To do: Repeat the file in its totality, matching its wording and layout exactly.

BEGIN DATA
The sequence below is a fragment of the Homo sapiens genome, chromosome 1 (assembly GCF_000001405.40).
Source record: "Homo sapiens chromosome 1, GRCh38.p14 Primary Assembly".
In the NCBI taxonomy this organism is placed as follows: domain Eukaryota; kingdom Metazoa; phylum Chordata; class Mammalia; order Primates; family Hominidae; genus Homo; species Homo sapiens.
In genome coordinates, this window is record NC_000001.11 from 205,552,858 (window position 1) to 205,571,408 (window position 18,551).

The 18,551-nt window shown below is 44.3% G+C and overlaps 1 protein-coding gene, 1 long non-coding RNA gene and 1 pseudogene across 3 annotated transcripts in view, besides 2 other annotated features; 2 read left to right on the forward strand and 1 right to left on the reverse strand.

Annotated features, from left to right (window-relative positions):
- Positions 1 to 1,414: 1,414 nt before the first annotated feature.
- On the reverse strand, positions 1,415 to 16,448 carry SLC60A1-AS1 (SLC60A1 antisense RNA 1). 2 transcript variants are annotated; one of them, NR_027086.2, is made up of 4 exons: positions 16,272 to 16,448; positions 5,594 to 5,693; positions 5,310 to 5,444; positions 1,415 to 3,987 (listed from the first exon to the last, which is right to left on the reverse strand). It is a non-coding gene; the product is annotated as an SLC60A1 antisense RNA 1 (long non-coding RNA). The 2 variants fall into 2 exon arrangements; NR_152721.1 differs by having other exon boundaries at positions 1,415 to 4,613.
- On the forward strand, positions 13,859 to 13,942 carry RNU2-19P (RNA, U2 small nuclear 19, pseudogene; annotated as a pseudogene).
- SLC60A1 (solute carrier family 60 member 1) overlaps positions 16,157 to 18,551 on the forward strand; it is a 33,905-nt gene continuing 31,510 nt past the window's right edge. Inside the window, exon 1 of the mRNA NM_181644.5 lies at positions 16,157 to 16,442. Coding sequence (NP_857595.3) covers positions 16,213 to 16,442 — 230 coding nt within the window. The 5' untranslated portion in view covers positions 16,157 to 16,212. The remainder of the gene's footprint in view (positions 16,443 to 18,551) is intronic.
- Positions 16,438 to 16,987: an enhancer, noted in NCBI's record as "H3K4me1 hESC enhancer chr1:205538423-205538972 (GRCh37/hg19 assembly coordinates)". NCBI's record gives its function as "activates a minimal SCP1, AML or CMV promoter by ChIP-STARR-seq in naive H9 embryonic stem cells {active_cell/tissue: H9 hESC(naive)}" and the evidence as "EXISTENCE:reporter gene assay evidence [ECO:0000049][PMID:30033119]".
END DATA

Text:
The sequence below is a fragment of the Homo sapiens genome, chromosome 1 (assembly GCF_000001405.40).
Source record: "Homo sapiens chromosome 1, GRCh38.p14 Primary Assembly".
In the NCBI taxonomy this organism is placed as follows: domain Eukaryota; kingdom Metazoa; phylum Chordata; class Mammalia; order Primates; family Hominidae; genus Homo; species Homo sapiens.
In genome coordinates, this window is record NC_000001.11 from 205,552,858 (window position 1) to 205,571,408 (window position 18,551).

The 18,551-nt window shown below is 44.3% G+C and overlaps 1 protein-coding gene, 1 long non-coding RNA gene and 1 pseudogene across 3 annotated transcripts in view, besides 2 other annotated features; 2 read left to right on the forward strand and 1 right to left on the reverse strand.

Annotated features, from left to right (window-relative positions):
- Positions 1 to 1,414: 1,414 nt before the first annotated feature.
- On the reverse strand, positions 1,415 to 16,448 carry SLC60A1-AS1 (SLC60A1 antisense RNA 1). 2 transcript variants are annotated; one of them, NR_027086.2, is made up of 4 exons: positions 16,272 to 16,448; positions 5,594 to 5,693; positions 5,310 to 5,444; positions 1,415 to 3,987 (listed from the first exon to the last, which is right to left on the reverse strand). It is a non-coding gene; the product is annotated as an SLC60A1 antisense RNA 1 (long non-coding RNA). The 2 variants fall into 2 exon arrangements; NR_152721.1 differs by having other exon boundaries at positions 1,415 to 4,613.
- On the forward strand, positions 13,859 to 13,942 carry RNU2-19P (RNA, U2 small nuclear 19, pseudogene; annotated as a pseudogene).
- SLC60A1 (solute carrier family 60 member 1) overlaps positions 16,157 to 18,551 on the forward strand; it is a 33,905-nt gene continuing 31,510 nt past the window's right edge. Inside the window, exon 1 of the mRNA NM_181644.5 lies at positions 16,157 to 16,442. Coding sequence (NP_857595.3) covers positions 16,213 to 16,442 — 230 coding nt within the window. The 5' untranslated portion in view covers positions 16,157 to 16,212. The remainder of the gene's footprint in view (positions 16,443 to 18,551) is intronic.
- Positions 16,438 to 16,987: an enhancer, noted in NCBI's record as "H3K4me1 hESC enhancer chr1:205538423-205538972 (GRCh37/hg19 assembly coordinates)". NCBI's record gives its function as "activates a minimal SCP1, AML or CMV promoter by ChIP-STARR-seq in naive H9 embryonic stem cells {active_cell/tissue: H9 hESC(naive)}" and the evidence as "EXISTENCE:reporter gene assay evidence [ECO:0000049][PMID:30033119]".